Bloomberg News

Argentina Rejects Lagarde’s Soccer Threats in Data Dispute

September 25, 2012

Argentine President Cristina Fernandez de Kirchner

Cristina Fernandez de Kirchner, Argentina's president. Photographer: John Moore/Getty Images

Argentine President Cristina Fernandez de Kirchner used soccer terminology to lash out at International Monetary Fund chief Christine Lagarde for threatening the country with censure over disputed inflation data.

The IMF should focus on the global economic crisis and more countries should adopt Argentina’s policies to limit capital flight, Fernandez said today at the United Nations General Assembly. The IMF on Sept. 17 threatened to censure Argentina if it doesn’t improve its inflation reports by December. It would be the first time a country faces that penalty, which can end with “compulsory withdrawal” from the IMF.

Lagarde, speaking in Washington on Sept. 24, said the IMF’s decision amounted to giving South America’s second-biggest economy a “yellow card” for failing to improve inflation reports that economists say underestimate consumer price increases by almost one-third. A yellow card is typically given to a soccer player for committing a foul. A red card results in expulsion from the game.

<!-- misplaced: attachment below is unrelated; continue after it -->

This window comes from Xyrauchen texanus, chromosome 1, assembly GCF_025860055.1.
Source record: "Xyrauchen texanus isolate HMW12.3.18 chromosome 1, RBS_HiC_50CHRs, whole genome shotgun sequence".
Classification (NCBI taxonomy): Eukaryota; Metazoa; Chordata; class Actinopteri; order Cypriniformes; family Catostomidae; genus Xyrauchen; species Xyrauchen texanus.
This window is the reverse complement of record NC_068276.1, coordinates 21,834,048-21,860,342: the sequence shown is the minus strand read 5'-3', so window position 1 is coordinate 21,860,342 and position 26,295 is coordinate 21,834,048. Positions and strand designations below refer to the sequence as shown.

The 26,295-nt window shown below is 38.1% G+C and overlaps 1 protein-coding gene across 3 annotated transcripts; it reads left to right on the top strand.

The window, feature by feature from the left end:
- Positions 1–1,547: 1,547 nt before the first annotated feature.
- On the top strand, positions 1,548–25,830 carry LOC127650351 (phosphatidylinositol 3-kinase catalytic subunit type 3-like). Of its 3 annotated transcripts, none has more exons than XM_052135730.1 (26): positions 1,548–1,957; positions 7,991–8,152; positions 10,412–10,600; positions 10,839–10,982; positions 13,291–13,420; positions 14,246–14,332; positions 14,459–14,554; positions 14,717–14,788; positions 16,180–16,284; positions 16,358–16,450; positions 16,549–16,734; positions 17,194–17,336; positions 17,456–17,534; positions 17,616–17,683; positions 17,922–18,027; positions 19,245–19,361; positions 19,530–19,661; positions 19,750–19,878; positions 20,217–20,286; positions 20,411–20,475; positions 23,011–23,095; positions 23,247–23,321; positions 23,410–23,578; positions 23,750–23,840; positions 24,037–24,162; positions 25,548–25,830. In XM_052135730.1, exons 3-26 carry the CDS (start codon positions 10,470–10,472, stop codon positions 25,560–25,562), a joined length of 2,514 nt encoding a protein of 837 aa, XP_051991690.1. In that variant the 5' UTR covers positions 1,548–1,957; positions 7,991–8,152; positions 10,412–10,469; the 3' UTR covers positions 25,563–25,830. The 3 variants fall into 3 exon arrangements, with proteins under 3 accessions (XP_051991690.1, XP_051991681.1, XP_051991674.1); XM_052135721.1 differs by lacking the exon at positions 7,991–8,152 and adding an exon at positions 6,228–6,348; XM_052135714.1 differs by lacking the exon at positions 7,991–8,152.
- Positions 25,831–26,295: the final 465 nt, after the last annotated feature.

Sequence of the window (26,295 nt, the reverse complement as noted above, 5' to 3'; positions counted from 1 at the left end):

“My country is not a soccer team, it is a sovereign country and as such is not going to accept a threat,” Fernandez said in her UN speech. “This is not a soccer game, this is the most serious economic crisis since the 1930s.”

$95 Billion Default

Argentina and the IMF have squared off since the country’s 2001 default on $95 billion of bonds, which Fernandez’s late husband and predecessor, Nestor Kirchner, blamed on the Washington-based lender.

Argentina is the only member of the Group of 20 nations that has refused to allow the IMF to do its annual review of the country’s economy, a procedure known as an Article IV consultation.

The country’s inflation data has been under question since 2007, when Kirchner began replacing personnel at the national statistics agency in a bid to “improve operations.” Last year the government fined more than a dozen researchers as much as 500,000 pesos ($107,000) each for reporting inflation rates that were higher than official data.

To avoid fines, economists now share their research with opposition lawmakers, who release a monthly report based on the data. The September report said prices rose 24 percent in August from a year earlier. Two days later, the statistics agency said annual inflation was 10 percent.

“I’m determined to make sure that we have the right data,” Lagarde said in her Washington speech. “We’ll be on the other side of the table and I hope we can avoid the red card but if the data is not suitable, is not appropriate, does not meet the standards, then all players are the same, Argentinians alike, despite how good they are at soccer.”

To contact the reporter on this story: Pablo Gonzalez in Buenos Aires at pgonzalez49@bloomberg.net

To contact the editor responsible for this story: Joshua Goodman at jgoodman19@bloomberg.net


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